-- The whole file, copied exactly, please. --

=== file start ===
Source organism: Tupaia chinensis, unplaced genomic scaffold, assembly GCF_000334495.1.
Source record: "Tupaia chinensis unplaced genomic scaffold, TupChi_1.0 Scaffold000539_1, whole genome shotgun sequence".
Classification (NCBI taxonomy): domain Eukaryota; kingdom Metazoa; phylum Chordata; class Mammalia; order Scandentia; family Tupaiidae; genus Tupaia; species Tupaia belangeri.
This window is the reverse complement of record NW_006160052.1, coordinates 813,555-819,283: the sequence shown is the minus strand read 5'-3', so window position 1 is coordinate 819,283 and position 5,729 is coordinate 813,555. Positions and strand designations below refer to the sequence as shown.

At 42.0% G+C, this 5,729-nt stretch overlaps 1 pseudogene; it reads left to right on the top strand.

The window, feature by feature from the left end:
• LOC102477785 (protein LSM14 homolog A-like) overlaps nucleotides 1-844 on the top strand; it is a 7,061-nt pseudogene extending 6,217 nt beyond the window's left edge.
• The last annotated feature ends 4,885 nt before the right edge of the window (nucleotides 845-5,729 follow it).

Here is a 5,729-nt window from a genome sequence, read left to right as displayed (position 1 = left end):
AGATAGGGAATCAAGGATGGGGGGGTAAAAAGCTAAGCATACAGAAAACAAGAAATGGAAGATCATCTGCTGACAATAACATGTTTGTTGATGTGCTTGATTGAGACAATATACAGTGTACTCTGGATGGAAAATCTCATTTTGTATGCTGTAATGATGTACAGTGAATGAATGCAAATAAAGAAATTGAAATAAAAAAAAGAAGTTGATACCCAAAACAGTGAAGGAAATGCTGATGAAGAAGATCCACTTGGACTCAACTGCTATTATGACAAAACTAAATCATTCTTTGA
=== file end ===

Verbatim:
Source organism: Tupaia chinensis, unplaced genomic scaffold, assembly GCF_000334495.1.
Source record: "Tupaia chinensis unplaced genomic scaffold, TupChi_1.0 Scaffold000539_1, whole genome shotgun sequence".
Classification (NCBI taxonomy): domain Eukaryota; kingdom Metazoa; phylum Chordata; class Mammalia; order Scandentia; family Tupaiidae; genus Tupaia; species Tupaia belangeri.
This window is the reverse complement of record NW_006160052.1, coordinates 813,555-819,283: the sequence shown is the minus strand read 5'-3', so window position 1 is coordinate 819,283 and position 5,729 is coordinate 813,555. Positions and strand designations below refer to the sequence as shown.

At 42.0% G+C, this 5,729-nt stretch overlaps 1 pseudogene; it reads left to right on the top strand.

The window, feature by feature from the left end:
• LOC102477785 (protein LSM14 homolog A-like) overlaps nucleotides 1-844 on the top strand; it is a 7,061-nt pseudogene extending 6,217 nt beyond the window's left edge.
• The last annotated feature ends 4,885 nt before the right edge of the window (nucleotides 845-5,729 follow it).

Here is a 5,729-nt window from a genome sequence, read left to right as displayed (position 1 = left end):
AGATAGGGAATCAAGGATGGGGGGGTAAAAAGCTAAGCATACAGAAAACAAGAAATGGAAGATCATCTGCTGACAATAACATGTTTGTTGATGTGCTTGATTGAGACAATATACAGTGTACTCTGGATGGAAAATCTCATTTTGTATGCTGTAATGATGTACAGTGAATGAATGCAAATAAAGAAATTGAAATAAAAAAAAGAAGTTGATACCCAAAACAGTGAAGGAAATGCTGATGAAGAAGATCCACTTGGACTCAACTGCTATTATGACAAAACTAAATCATTCTTTGA